Imagine: you are a marketing executive who is jazzed to add a strong technical aspect to your marketing strategy. You realize the benefits to a marketing technology with targeted email campaigns, automated social media and lead generation capabilities. Picture: you are a sales executive seeking a way to better funnel your company’s sales pipeline and lead qualification process.
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Each person in the CRM workflow has interest in the system for a different reason. Management would like a system that is more trustworthy than a stream of spreadsheets; they want the best chance to close sales, attract prospects, generate referrals and optimize customer relationships. With a growing dependency on technology, your coworkers want some sort of system that will help them do their job with ease. Customers would like to have their records easily accessible so they don’t have to repeat themselves.
In today’s business world, both sales and marketing are said to be pursuing the same goals, namely revenue, shareholder value and market share. However, even with the same overarching goals, they are not on the same page in achieving them. It even can feel like they are working against each other. According to a recent survey, over 90 percent of companies don’t believe their departments are lined up. Shouldn’t they be able to get along when working towards the same objectives? Surely this clash is rooted from multiple sources: different lingo, history of mistrust and conflicting metrics.
After time filled with calling, emailing and scheduling, you and your company finally have a meeting with a company executive. You feel you are ready to go, but are you prepared for the executive you are about to encounter? How well do you really know them: their likes, dislikes, how they take their coffee? Members of the C-Suite are humans, just like you and I. Therefore, when negotiating with a member of the executive team, it is important to understand their personality and how they work.
There is a lot of value in cross-sell and upsell opportunities as it relates to company success and the bottom line, in addition to the advantage of the customer. It is a win-win situation. The customer gets all their needs met and the best product possible for their business, while the company receives increased profit. On top of those benefits, it is much easier and less costly to cross-sell to existing customers as opposed to wooing and winning over new clients. Research has even defined it as being 50 percent easier.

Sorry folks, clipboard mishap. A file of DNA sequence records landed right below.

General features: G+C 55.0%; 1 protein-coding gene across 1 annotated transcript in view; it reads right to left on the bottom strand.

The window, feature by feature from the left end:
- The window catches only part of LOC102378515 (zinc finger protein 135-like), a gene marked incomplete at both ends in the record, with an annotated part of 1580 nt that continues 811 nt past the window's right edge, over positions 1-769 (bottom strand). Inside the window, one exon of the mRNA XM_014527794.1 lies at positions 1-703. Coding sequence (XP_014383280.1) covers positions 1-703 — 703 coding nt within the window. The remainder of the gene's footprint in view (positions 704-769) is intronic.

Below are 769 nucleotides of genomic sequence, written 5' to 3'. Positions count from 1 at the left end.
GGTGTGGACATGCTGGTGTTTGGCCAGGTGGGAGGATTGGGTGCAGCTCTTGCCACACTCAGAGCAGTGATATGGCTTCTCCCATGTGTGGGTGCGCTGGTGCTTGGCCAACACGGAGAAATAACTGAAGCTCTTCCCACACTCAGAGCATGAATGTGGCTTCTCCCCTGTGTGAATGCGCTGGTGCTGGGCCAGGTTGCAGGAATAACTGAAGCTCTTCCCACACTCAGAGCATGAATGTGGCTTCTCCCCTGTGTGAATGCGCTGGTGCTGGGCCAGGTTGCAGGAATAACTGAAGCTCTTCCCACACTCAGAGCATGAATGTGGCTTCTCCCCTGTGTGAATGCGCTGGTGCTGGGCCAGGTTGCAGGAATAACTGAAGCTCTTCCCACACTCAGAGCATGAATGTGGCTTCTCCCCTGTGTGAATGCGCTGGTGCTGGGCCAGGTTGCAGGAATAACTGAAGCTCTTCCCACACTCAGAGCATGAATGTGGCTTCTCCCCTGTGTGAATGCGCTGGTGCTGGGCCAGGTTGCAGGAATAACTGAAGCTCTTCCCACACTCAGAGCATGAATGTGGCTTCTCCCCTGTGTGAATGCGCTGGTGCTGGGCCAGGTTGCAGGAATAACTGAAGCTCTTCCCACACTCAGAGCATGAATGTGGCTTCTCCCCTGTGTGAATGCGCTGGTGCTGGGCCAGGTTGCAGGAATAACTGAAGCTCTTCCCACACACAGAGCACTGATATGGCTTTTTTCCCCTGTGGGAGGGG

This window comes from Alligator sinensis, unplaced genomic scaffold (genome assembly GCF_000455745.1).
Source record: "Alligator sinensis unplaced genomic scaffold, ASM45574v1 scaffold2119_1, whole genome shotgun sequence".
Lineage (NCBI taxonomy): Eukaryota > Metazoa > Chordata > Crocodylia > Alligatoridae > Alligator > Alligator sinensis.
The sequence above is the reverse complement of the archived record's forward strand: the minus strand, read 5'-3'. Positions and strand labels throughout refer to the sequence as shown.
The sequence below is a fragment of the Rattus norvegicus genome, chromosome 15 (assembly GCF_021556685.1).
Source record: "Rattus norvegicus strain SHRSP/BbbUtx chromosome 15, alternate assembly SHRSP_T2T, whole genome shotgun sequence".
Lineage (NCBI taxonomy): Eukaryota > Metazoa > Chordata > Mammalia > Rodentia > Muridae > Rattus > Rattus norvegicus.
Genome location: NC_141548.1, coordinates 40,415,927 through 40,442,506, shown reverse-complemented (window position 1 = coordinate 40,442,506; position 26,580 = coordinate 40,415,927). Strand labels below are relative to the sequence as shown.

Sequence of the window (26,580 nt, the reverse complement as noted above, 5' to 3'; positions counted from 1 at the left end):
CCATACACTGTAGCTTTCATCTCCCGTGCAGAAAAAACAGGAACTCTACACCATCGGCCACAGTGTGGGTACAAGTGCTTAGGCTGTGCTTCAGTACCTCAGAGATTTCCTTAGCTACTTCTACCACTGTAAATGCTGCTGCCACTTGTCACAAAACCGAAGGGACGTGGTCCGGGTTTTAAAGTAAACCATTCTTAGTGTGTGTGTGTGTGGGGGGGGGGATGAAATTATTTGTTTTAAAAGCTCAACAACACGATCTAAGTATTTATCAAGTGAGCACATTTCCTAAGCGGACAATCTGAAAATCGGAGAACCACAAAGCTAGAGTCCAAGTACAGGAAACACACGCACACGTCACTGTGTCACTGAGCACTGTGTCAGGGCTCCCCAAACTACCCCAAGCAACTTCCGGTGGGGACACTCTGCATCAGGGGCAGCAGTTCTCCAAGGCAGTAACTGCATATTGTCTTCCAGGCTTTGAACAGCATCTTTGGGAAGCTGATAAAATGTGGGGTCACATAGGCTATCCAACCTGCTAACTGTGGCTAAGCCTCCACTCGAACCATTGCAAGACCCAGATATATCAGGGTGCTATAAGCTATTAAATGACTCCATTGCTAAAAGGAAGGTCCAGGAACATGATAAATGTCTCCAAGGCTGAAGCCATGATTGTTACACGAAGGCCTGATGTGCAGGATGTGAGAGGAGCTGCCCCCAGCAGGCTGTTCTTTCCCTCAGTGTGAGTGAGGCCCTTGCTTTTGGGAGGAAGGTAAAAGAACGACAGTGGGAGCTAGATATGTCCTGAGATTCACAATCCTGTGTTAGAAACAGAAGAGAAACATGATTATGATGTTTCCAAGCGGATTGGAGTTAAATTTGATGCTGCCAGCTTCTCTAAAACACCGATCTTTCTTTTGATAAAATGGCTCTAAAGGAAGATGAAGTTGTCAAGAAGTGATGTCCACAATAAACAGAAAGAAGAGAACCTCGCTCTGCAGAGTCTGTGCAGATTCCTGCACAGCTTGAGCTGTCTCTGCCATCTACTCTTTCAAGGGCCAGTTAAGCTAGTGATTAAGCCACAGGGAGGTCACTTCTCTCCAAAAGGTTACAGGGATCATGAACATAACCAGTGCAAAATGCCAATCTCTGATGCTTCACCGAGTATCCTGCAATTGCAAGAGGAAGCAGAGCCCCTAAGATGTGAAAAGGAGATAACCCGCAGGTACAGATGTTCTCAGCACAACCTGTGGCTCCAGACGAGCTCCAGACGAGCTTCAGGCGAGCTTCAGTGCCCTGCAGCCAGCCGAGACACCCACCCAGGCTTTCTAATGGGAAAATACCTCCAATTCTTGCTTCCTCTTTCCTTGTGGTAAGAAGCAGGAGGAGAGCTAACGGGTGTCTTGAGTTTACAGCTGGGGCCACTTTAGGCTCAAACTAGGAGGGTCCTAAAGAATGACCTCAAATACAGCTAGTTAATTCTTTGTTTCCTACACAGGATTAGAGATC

In today’s technology environment, cloud is an everyday term. Cloud integration has become one of the fastest growing areas in enterprise software as a whole. One of the greatest victories for business in the evolvement of cloud are Customer Relationship Management (CRM) systems. The story of CRM has been a rapid movement from on-premise systems to cloud offerings.
When flooded with information from customers, prospective leads and trends in the marketplace, it can seem difficult for marketing teams to find the ideas in the data that will assist in boosting sales and productivity.
- C is for Customer: Customer is the key word! If your customer is not at the heart of your Customer Relationship Management (CRM) strategy, you will not get the full investment. Consider:
Questions have been raised in regards to how SharePoint will evolve in Office 365 and what the future will hold. As Microsoft moves into 2015, they continue to introduce new innovations.
Even the best sales person has a limit on the number of calls, emails and meetings obtained with current and potential clients. In today’s business landscape, companies must act fast and be incredibly agile in their business strategies and processes. To remain competitive, each company must have a strategic system in place to assist in acquiring new customers and retaining current clients. Each company can either choose to move forward or fall back.